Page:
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Macy's Sales Disappoint but Chain Remains Optimistic Ahead of Holidays

The season marks a crossroads for the largest US department-store chain, which is trying to get back on its feet after three punishing years.
Macy's | Source: Shutterstock
By
  • Bloomberg

CINCINNATI, United States — Macy's Inc. remains optimistic about the holiday season, even after posting disappointing sales in the latest quarter.

Same-store sales — a key measure — fell more than Wall Street expected in the last three months. Still, the company reaffirmed its full-year guidance, with Chief Executive Officer Jeff Gennette expecting e-commerce and its loyalty program to fuel sales in the crucial year-end season.

“We are excited about our plans for holiday, which is when Macy’s truly shines as a gifting destination,” he said in a statement.

The season marks a crossroads for the largest U.S. department-store chain, which is trying to get back on its feet after three punishing years. The company has been slashing costs, closing stores and reducing inventory — all in a bid to adapt to brick-and-mortar retail’s new realities.

How America’s ‘Retail Apocalypse’ Is Really Just Beginning

Investors remain skeptical. Macy’s has lost more than half its value this year, and the shares whipsawed after the latest results were released on Thursday. As of 8:33 a.m. in New York, they were up 1.4 percent at $17.82.

On the bright side: Macy’s cost-cutting efforts have been bolstering profit. Excluding some items, earnings amounted to 23 cents a share last quarter. Analysts had projected 16 cents.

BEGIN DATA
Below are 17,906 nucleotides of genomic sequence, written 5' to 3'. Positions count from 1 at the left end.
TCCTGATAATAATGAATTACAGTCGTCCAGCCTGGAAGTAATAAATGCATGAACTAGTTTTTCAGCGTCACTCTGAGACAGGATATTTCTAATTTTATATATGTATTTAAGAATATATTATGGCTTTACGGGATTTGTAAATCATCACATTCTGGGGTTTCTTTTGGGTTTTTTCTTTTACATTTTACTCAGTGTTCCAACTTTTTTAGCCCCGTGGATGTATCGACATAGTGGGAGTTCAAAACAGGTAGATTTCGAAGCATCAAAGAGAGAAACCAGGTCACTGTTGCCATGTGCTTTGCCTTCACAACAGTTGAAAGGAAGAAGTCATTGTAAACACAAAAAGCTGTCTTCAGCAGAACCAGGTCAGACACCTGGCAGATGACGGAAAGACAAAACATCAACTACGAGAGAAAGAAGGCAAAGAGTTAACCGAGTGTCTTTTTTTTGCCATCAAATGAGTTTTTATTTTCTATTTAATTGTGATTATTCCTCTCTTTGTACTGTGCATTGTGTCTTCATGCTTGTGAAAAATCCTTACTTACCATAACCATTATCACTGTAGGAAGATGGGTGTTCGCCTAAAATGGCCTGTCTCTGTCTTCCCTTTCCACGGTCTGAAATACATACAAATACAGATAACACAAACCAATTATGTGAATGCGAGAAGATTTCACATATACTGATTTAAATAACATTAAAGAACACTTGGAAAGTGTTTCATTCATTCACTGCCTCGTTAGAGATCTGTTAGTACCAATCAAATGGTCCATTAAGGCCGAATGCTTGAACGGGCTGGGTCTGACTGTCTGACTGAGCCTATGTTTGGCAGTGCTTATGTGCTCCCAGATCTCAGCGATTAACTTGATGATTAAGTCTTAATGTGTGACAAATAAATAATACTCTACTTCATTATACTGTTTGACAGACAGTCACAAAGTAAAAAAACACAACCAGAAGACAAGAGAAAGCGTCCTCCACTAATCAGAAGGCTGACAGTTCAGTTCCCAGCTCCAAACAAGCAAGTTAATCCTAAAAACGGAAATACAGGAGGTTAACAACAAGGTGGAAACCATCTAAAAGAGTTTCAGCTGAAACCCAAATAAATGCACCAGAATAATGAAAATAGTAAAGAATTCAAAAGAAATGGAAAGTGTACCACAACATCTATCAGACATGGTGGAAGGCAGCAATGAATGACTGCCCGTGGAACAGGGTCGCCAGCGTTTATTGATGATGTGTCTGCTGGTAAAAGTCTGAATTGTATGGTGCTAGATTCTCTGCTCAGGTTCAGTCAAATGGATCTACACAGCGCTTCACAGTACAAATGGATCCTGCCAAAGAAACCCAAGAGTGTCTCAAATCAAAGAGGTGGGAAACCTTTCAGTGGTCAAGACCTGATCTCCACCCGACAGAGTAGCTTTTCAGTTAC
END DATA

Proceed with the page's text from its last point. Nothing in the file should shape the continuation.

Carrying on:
But total same-store sales fell 3.6 percent in the third quarter. That was a bigger drop then the 2.5 percent analysts were expecting.

The chain affirmed its forecast this year for a decline of as much as 3.3 percent at stores that it owns. Adjusted earnings will be $2.91 to $3.16 a share.

Macy’s is focused on pricing this year. Competition has forced the chain to rely heavily on discounts to more merchandise. To improve its position, Macy’s is adding exclusive items that customers are — ideally — willing to pay more for.

Macy’s also is contemplating what to do with its sprawling real estate assets. The Cincinnati-based company announced last November that it hired Brookfield Asset Management to find ways to generate money from its holdings.

Brookfield has the exclusive right for two years to create a development plan for about 50 properties. The holdings include stores and land that Macy’s owns or ground-leases — most of which are in shopping centers that aren’t owned by major mall owners.

By Lindsey Rupp; editor: Nick Turner.

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